Today let us not only remember those soldiers across the nation and over seas who work so hard each day to train and fight to defend our freedom, but let us also honor the memory of the countless soldiers over the many years and past wars who have fought and died for this Great Nation.

Because of them and through the blood, sweat and tears they shed; we can proudly stand and call ourselves 'An American'.

God Bless You,

Love, Jennifer

Monday, May 19, 2008

Bookstores and Authors

We have a treasure of a bookstore in Wichita, Watermark Books, over in the Lincoln Heights plaza at the corner of Oliver and Douglas. And another new treat in El Dorado, the used bookstore "The Book Grinder" at Central and Haverhill.

My email today contained these thoughts from Shelf Awareness:

In a Twin Cities Daily Planet piece headlined, "So, you wrote a book--now what?" veteran bookseller and publisher David Unowsky offered writers "a short primer on placing your book for sale in an independent bookstore and, after that, possibly scheduling an author event to spread the word to readers."

According to Unowsky, "The first thing to understand is this: bookstores are not public service organizations. They're in business to make a profit and, these days, they are having great trouble achieving that goal. . . . Now more than ever, bookstores are making decisions about what books they carry based on what they think readers will buy."

His advice, detailed and straightforward, included often overlooked subtleties like, "pick a different spot in the store to chat than where event took place so the bookstore staff can reassemble for the rest of the day's business. Don't forget to thank the audience. And thank the bookstore and staffpeople who set up the chairs and sold your books."


We have some authors on campus, and my husband's first book, Finding the Story, was published by a small press this year, so I've sent him this article. It seems like a lot of work, but so is raising a child, and if your book is your baby, I can see it would be helpful to have this advice.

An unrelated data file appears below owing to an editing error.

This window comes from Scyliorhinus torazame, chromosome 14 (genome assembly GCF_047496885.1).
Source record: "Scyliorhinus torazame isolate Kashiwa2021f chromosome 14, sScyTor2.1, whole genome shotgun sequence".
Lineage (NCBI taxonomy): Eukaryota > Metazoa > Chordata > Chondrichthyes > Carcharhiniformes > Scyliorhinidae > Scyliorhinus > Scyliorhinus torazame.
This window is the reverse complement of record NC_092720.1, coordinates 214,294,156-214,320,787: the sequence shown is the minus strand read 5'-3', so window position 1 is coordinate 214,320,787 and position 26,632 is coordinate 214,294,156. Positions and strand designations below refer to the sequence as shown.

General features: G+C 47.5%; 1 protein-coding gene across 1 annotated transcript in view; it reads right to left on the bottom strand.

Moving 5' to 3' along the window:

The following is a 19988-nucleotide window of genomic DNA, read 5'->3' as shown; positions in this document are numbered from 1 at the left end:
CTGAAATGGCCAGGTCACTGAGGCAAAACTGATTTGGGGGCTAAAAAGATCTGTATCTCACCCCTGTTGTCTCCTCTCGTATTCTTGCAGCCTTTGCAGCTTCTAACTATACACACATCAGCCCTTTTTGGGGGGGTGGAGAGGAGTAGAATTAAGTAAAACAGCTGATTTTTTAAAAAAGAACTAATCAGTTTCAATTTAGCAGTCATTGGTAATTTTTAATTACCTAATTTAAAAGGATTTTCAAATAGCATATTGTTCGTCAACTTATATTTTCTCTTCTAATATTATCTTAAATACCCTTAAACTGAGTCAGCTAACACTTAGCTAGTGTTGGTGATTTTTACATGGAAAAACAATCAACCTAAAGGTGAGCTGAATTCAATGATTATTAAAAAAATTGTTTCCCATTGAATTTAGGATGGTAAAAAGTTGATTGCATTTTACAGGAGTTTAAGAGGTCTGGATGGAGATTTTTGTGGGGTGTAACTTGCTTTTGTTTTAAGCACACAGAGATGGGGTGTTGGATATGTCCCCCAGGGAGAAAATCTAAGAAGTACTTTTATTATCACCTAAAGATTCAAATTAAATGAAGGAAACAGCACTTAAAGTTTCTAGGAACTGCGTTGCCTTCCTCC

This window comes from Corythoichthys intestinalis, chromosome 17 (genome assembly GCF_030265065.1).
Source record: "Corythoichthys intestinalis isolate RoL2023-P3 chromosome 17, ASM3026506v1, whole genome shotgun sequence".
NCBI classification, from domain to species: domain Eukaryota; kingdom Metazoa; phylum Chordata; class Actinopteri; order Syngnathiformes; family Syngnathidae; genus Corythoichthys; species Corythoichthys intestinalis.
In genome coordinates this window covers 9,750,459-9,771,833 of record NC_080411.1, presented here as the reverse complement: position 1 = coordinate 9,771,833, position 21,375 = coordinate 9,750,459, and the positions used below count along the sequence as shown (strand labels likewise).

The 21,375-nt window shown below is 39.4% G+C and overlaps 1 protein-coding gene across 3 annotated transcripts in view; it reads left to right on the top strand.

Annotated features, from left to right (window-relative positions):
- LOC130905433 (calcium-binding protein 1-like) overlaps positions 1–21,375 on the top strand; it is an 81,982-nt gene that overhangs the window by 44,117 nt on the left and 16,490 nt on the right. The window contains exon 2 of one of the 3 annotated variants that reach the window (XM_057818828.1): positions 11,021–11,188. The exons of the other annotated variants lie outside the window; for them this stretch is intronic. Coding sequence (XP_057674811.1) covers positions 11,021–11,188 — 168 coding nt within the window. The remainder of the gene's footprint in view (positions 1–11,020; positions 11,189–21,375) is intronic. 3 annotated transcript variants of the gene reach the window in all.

Friday, May 16, 2008

Friday work

The Willa Cather Archive [pdf]

Born in Virginia in 1873, Willa Cather's family moved to Nebraska at age 10. She would later attend the University of Nebraska at Lincoln, and would of course share her vision of the Great Plains in novels like "O Pioneers!" and "My Antonia". In 1997, the University of Nebraska at Lincoln began a very ambitious project to digitize hundreds of Cather-authored texts and Cather scholarship for this excellent website. Currently, this collection includes digital transcriptions of five Cather books, all of her short fiction from before 1912, the complete run of "Cather Studies", multiple biographies, and several virtual tours of Cather-related locales. These materials can be located by using the search engine offered here or by clicking around sections that include "Writings", "Letters", "Life", "Gallery", and "Multimedia". Overall, it's a tremendous site, and one that merits a number of return visits.

From The Scout Report, Copyright Internet Scout Project 1994-2008.


Willa Cather is one of my favorite authors, especially for what she wrote about creativity and talent in "Song of the Lark." Red Cloud, her hometown, could be any of a number of small Kansas towns - it felt like Leon or Kingman, KS.

So I submit this for your consideration. And to those to whom it applies, have a great graduation tomorrow.


Wednesday, May 07, 2008

Wow, love the Periodicals

Seriously, this is not just cute, it's for good quick information on the elements on the Periodical Table. I received this email this morning:

Hi Micaela,
I’m in the Academic & Periodicals Dept. at American Elements. One of my colleagues showed me your list of useful science/chemistry links at (Thanks Mike!) Would you be interested in adding as a resource ? In it, we describe the research and uses of each of the elements, including properties, safety data and applications, e.g. see